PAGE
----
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Facts and Figures 2003


As the lead counterintelligence agency within the United States Intelligence Community, the FBI has the principal authority to conduct and coordinate counterintelligence investigations and operations within the United States. The FBI is the only federal agency with a mandate to investigate foreign counterintelligence cases within US borders. Specially trained FBI counterintelligence experts monitor and neutralize foreign intelligence operations against the United States and investigate violations of federal laws against espionage, misuse of classified data, and other criminal matters relating to national security issues. The counterintelligence program is also involved in international terrorism threats, weapons of mass destruction threats, and attacks on the nation's critical infrastructures (i.e., communications, banking systems, and transportation systems). Supported by other US agencies as needed, the FBI also conducts espionage investigations anywhere in the world when the subject of the investigation is a US citizen. The FBI's counterintelligence program strives to be predictive and proactive and to maintain a protective umbrella around the nation's critical technology, infrastructure, and information.

The theft of intellectual property and technology by foreign parties or governments directly threatens the development and manufacturing of US products, resulting in a weakened economic capability and diminished political stature for this country. In response, the FBI has dramatically increased the number of investigations aimed at stopping economic espionage.

Counterintelligence Case: CUBAN SPY RING

On September 12, 1998, a major FBI foreign counterintelligence investigation culminated in the arrests of ten members of a Cuban spy ring operating in south Florida. The spy ring was targeting the region's major US military installations, including the US Southern Command and the local Cuban émigré community. Three of those arrested were Cuban intelligence officers who had infiltrated the United States and assumed the identities of deceased American children.

Five spy ring members pled guilty and received sentences ranging from 42 months to seven years imprisonment. The remaining five, including the Cuban intelligence officers, were convicted of all charges, including Conspiracy to Commit Espionage, and received sentences ranging from 15 years to life imprisonment. One of the Cuban intelligence officers was also convicted of Conspiracy to Commit Murder for his role in the February 1996, destruction by the Cuban Air Force of two unarmed civilian planes of the Miami-based Brothers to the Rescue organization. He received two life sentences. In August 2001, the FBI arrested two additional members of the spy ring. Both entered into plea agreements and on January 4, 2002, received sentences of seven years and 42 months. The Naval Criminal Investigative Service provided significant support throughout the FBI's investigation of the network's activities against the US military.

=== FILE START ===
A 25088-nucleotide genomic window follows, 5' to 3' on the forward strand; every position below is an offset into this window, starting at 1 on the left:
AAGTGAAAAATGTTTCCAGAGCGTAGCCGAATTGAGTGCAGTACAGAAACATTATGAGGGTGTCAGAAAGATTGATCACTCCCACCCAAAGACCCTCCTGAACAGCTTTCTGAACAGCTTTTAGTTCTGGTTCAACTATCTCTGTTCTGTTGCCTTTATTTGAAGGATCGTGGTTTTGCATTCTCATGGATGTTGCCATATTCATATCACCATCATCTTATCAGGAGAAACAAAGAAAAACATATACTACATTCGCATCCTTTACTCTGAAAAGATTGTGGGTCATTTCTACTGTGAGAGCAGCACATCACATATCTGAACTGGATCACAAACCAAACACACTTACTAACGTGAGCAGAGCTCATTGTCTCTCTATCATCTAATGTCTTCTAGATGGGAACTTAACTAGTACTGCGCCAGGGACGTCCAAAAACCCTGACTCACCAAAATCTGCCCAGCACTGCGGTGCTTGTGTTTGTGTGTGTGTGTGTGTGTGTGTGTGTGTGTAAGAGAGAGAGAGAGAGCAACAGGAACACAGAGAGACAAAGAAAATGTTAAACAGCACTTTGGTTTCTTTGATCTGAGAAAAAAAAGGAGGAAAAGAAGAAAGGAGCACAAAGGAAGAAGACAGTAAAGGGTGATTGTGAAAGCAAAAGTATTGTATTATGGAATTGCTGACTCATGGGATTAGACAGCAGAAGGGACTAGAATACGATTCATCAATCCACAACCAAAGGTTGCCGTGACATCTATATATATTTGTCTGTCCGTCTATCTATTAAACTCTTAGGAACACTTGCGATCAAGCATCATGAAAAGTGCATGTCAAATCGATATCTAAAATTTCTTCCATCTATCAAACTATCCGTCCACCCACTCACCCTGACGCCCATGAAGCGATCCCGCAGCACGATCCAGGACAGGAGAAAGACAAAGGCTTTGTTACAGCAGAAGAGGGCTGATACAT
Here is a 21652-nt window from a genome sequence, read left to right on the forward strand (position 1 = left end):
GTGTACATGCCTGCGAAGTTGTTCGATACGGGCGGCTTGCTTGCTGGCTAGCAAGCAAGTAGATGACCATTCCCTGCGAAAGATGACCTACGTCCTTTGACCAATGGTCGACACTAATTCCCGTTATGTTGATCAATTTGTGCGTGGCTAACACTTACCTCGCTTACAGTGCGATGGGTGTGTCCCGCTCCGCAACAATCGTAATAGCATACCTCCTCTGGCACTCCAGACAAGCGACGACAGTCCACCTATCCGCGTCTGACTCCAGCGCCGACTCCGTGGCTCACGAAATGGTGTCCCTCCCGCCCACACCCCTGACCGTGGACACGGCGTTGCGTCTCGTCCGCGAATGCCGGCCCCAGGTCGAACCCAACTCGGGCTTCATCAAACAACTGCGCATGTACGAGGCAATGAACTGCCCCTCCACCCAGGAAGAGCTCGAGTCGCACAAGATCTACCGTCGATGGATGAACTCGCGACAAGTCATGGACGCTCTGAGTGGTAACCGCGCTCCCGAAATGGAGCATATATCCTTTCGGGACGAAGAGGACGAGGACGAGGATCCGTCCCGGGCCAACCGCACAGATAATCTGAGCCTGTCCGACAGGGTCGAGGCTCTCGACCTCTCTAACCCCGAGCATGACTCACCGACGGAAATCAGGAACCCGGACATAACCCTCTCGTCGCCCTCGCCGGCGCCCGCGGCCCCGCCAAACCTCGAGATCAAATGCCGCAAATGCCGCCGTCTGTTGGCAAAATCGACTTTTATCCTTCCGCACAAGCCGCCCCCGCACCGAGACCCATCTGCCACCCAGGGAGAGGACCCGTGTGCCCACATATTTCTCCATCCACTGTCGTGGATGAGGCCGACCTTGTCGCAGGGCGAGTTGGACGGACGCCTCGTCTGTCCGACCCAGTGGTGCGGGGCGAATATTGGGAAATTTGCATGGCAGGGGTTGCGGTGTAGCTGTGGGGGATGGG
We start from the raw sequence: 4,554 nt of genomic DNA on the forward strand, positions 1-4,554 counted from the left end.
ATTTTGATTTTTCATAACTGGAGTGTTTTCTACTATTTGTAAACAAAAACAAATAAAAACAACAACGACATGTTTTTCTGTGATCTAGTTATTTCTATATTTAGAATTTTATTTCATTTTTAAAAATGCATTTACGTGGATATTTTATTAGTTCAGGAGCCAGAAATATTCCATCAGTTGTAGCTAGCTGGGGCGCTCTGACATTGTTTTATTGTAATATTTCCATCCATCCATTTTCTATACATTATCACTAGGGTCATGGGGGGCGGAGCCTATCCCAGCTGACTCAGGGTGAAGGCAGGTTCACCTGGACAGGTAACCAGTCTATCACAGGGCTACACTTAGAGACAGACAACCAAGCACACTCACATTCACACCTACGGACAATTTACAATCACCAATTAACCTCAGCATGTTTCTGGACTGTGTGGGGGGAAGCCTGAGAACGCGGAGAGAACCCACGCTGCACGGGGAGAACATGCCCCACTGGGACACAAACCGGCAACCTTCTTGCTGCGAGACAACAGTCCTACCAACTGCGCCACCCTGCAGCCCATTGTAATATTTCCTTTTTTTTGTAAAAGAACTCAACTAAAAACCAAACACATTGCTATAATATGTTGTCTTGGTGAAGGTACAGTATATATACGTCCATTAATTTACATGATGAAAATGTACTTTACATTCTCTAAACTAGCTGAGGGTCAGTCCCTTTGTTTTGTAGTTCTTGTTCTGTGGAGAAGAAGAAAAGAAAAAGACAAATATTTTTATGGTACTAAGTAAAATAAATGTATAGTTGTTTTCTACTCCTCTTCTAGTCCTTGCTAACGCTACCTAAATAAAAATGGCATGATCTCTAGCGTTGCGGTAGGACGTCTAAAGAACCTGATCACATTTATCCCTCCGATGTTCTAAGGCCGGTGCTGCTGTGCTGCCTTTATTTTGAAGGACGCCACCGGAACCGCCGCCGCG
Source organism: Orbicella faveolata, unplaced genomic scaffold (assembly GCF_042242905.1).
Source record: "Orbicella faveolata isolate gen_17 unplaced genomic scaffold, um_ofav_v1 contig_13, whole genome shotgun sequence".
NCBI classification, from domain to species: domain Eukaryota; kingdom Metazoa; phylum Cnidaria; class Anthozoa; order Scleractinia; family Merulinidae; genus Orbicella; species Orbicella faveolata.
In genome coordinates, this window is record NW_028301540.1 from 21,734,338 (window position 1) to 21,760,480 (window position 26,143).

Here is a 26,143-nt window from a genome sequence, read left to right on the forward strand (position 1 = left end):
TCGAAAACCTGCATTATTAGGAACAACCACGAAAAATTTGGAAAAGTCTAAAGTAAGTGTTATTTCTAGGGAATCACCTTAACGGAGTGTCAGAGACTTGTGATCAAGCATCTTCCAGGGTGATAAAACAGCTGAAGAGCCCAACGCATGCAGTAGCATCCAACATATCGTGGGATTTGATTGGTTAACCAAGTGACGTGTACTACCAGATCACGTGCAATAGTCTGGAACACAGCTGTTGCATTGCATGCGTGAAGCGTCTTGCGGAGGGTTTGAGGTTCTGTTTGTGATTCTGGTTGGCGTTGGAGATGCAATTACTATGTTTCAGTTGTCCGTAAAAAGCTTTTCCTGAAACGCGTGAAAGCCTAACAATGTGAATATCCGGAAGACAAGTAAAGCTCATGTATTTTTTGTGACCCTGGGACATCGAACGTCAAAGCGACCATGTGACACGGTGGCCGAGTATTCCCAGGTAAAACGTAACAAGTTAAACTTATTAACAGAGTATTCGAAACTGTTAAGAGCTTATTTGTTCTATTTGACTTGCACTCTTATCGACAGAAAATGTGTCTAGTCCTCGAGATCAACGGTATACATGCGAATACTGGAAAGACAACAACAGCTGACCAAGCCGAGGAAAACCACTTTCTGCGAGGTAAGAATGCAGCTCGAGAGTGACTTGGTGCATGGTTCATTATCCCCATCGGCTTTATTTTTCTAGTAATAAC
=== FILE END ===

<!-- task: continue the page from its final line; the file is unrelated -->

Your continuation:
Counterintelligence Case: TAIWAN'S FOUR PILLARS

FBI counterintelligence programs include efforts to stem the flow of US corporate secrets to foreign countries under the Economic Espionage Act of 1996. Taiwan companies and individuals have been convicted of efforts to steal US companies' proprietary or trade secret information since 1997. Dr. Ten Hong Lee of Taiwan's Four Pillars Company allegedly received over $150,000 from Four Pillars for his involvement in the transfer of Avery Dennison's proprietary manufacturing information and research data over the previous decade. In October 1997, Dr. Lee pled guilty to wire fraud charges in connection with his illegal conveyance of trade secrets from the Avery Dennison company to Four Pillars employees. In January 2000, the US District Court fined Four Pillars $5 million.

Counterintelligence Case: ROBERT P. HANSSEN
Robert Hanssen was a FBI counterintelligence officer who volunteered to spy for the Soviet Union in 1985. He gave classified FBI and US Intelligence Community information to the Soviets through letters and "dead drops" in the United States. The Soviets, who never knew his identity, gave him several payments of tens of thousands of dollars.

Picture of Foxstone Park sign
Foxstone Park, near Vienna, Virginia, was one of Hanssen's favorite "dead drop" sites.

Identifying and building a case against Hanssen was challenging because the FBI had to investigate a current employee who was trained and experienced in counterintelligence techniques. In late 2000, the FBI Laboratory was given a suspect bag containing several packages of documents, a tape recording, some computer diskettes, and an envelope wrapped in plastic. The thumbprint on the plastic wrapping matched Hanssen's known thumbprint. The tape recording was enhanced by experts at the Laboratory's Forensic Audio, Video and Image Analysis Unit and, after a foreign-speaking voice was edited out, Hanssen's voice was tentatively identified. Next, the Laboratory's Questioned Documents Unit examined the documents, did a handwriting comparison and found clues that the writing was Hanssen's.

Covert surveillance that included photography, court-authorized searches, forensic computer analysis, and other sensitive techniques revealed that Hanssen had routinely accessed FBI records and secretly provided those records and other classified information to Soviet and Russian intelligence officers.
On February 18, 2001, the FBI was able to catch Hanssen in the act of filling a dead drop with classified materials for the Russians. He was arrested on the spot. On July 6, 2001, Hanssen pleaded guilty to 15 espionage-related charges.

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